A few decades ago, Apple did a study that concluded that people who socialize at work are more productive. For example, you might overhear two co-workers discussing the same problem you're facing, or a problem you've already solved. That can save a lot of time. Or you might learn a new way of doing something. And of course, if you have a good relationship with colleagues, which chatting socially helps create, everything goes more smoothly.

However, people who are makers (as opposed to managers) need swathes of uninterrupted time in which to concentrate and be productive. Remote work is ideal for that.

As an example: I'm a professional indexer. When I'm indexing, I'm holding hundreds of decisions I've made in my head, and sometimes changing those decisions (which means editing previous index entries). It's like a complex juggling act. If someone interrupts me, even for a minute, all the balls (indexing decisions) fall to the ground, and it takes me some time to get back into indexing.

The same goes for developers--they need uninterrupted time to code, debug, analyze their code, and so on.

The company I work for has been remote for many years. Everyone is productive and committed to doing their work well. That includes managers as well as makers. Of course we need to meet, but we never have meetings where the topic could be discussed by email, and working remotely greatly reduces interruptions.

I've long been aware of just how many hours we individually and cumulatively waste in commuting. Can companies reduce their overhead by keeping most of their workforce working remotely?

Like # people like this
Ashley Faus Atlassian Team Jan 05, 2022

I think the key is making it work for all types of workers. If the company already has good practices for remote work, then people can be productive AND have good relationships in a 100% WFH set-up. I think the struggle for a lot of companies is that they tried to just make in-office behavior remote. It doesn't work that way!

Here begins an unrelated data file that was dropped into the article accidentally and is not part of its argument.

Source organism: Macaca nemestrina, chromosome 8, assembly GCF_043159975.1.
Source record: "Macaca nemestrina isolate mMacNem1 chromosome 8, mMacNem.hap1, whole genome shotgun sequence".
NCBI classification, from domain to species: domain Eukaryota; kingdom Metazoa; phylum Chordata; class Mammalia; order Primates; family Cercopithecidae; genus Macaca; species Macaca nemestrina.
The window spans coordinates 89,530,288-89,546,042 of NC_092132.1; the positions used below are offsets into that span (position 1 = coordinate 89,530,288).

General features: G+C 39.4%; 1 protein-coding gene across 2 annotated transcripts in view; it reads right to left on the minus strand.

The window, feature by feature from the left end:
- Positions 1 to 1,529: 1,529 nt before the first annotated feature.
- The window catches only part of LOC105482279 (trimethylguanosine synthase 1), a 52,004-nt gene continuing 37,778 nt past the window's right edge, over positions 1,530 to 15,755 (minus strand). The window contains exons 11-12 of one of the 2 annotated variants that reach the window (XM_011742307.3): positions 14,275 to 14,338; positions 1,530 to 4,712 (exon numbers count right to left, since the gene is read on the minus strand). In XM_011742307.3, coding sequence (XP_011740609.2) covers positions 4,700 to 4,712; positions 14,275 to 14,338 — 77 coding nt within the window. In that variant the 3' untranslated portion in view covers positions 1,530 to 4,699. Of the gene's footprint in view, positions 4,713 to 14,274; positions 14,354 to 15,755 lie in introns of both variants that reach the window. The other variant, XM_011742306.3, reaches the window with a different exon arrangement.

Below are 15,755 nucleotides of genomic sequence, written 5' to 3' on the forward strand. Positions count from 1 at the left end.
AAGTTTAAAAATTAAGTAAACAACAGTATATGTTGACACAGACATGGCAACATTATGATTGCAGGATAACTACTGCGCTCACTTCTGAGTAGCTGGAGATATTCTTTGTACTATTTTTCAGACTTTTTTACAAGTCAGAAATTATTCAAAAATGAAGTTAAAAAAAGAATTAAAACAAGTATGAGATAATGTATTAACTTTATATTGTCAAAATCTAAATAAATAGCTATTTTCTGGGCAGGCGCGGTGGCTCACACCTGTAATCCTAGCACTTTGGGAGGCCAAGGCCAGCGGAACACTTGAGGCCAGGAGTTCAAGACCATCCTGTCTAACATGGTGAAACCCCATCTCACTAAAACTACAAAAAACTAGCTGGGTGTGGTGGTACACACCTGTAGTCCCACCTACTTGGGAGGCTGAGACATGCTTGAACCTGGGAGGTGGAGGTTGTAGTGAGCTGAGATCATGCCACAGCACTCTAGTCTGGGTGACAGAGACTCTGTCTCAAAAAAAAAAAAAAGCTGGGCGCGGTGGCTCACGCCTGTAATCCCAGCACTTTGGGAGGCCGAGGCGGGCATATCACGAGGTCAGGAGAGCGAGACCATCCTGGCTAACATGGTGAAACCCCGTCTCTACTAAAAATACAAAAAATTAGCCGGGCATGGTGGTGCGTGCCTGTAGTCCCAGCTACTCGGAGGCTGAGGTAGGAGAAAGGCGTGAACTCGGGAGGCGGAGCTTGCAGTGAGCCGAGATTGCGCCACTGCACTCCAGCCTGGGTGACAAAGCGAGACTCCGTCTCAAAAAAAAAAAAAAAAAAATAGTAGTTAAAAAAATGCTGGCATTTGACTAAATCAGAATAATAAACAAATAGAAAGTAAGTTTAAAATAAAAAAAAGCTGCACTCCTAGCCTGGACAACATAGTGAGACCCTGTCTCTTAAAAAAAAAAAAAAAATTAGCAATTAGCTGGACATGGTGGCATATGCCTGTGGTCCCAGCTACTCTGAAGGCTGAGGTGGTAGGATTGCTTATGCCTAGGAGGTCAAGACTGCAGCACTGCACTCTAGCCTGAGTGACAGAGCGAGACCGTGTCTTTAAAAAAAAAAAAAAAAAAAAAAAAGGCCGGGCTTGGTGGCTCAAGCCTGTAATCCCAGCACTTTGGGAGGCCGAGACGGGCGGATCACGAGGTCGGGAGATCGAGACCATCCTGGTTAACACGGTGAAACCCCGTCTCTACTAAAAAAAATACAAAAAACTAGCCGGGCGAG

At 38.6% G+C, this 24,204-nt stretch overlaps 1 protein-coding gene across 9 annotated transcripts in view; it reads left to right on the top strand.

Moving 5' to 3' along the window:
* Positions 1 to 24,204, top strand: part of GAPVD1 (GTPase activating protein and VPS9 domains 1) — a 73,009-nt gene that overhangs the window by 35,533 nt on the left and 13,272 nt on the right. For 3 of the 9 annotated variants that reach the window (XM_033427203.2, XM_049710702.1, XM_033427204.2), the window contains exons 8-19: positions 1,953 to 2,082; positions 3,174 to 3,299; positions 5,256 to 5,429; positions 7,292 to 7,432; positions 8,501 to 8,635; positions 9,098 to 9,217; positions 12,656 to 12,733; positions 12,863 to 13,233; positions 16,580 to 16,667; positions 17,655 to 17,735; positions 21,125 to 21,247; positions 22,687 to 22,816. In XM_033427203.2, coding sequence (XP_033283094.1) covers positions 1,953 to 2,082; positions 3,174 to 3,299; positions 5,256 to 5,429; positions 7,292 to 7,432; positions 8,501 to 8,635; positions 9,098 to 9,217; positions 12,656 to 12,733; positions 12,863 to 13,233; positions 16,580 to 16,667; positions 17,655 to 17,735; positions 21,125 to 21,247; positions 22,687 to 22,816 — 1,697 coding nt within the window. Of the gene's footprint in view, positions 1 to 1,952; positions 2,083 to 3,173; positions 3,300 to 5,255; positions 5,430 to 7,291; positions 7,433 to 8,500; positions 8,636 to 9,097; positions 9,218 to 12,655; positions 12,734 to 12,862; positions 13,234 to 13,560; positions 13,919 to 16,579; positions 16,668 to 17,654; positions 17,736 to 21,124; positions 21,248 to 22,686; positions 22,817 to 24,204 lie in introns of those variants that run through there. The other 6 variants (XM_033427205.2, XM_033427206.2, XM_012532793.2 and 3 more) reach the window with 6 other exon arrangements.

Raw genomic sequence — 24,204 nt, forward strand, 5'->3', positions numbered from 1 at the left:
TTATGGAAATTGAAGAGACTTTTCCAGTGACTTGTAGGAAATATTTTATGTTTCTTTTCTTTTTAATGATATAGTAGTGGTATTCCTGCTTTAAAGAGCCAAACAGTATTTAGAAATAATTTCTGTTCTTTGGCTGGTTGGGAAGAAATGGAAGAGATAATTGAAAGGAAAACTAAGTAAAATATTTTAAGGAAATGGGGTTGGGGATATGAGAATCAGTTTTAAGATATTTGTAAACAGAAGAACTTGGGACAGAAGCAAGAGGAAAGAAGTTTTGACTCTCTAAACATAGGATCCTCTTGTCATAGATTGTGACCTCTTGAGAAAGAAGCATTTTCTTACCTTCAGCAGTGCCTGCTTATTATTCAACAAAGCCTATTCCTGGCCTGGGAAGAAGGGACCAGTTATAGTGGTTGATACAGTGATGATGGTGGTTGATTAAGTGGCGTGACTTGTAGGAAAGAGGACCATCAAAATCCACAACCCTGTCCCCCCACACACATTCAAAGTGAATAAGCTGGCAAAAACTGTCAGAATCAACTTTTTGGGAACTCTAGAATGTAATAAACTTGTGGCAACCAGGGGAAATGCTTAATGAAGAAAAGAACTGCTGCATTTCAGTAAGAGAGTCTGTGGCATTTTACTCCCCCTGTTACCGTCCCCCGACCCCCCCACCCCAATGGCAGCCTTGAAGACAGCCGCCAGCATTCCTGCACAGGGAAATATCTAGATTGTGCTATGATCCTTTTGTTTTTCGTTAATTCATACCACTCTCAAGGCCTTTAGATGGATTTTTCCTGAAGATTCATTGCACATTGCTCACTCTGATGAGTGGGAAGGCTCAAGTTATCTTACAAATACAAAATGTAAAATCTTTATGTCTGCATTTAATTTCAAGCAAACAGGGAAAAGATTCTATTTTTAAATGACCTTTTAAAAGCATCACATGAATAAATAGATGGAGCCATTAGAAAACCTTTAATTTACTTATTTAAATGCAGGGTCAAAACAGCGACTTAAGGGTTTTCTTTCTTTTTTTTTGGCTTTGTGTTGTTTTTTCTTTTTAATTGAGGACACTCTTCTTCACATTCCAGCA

I've found a good remote routine these days, and while I do miss the camaraderie and immediate collaboration available from stopping by someone's desk, I recognize that the old "normal" is not coming back. So, I've adapted :) 

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I miss the food, but not much else. I prefer working remotely. I save money on coffees, lunches, snacks, train fare, impulsive shopping and have zero commute (saving at least an hour). 

Like Rajesh Viswanathan likes this

So many offices adopted the 'open office' layout where all employees work in the same open space, often on what seems like cafeteria tables. What little privacy cubicles offered was taken away in favor of 'a more collaborative and creatively engaging workspace environment.'  Maybe for some, but for others its nightmare fuel.  I have no desire to go back to that, especially when so much of the precious little time I have with my family will be lost to hours of crowded commutes on public transportation.

We've decided not to go back to the office. The most recently-hired people are all long-distance, anyway. We're letting go of our office space.

I couldn't be more thrilled. I first began working remotely in 1990 and I've done so whenever I could since then. 

Like Rajesh Viswanathan likes this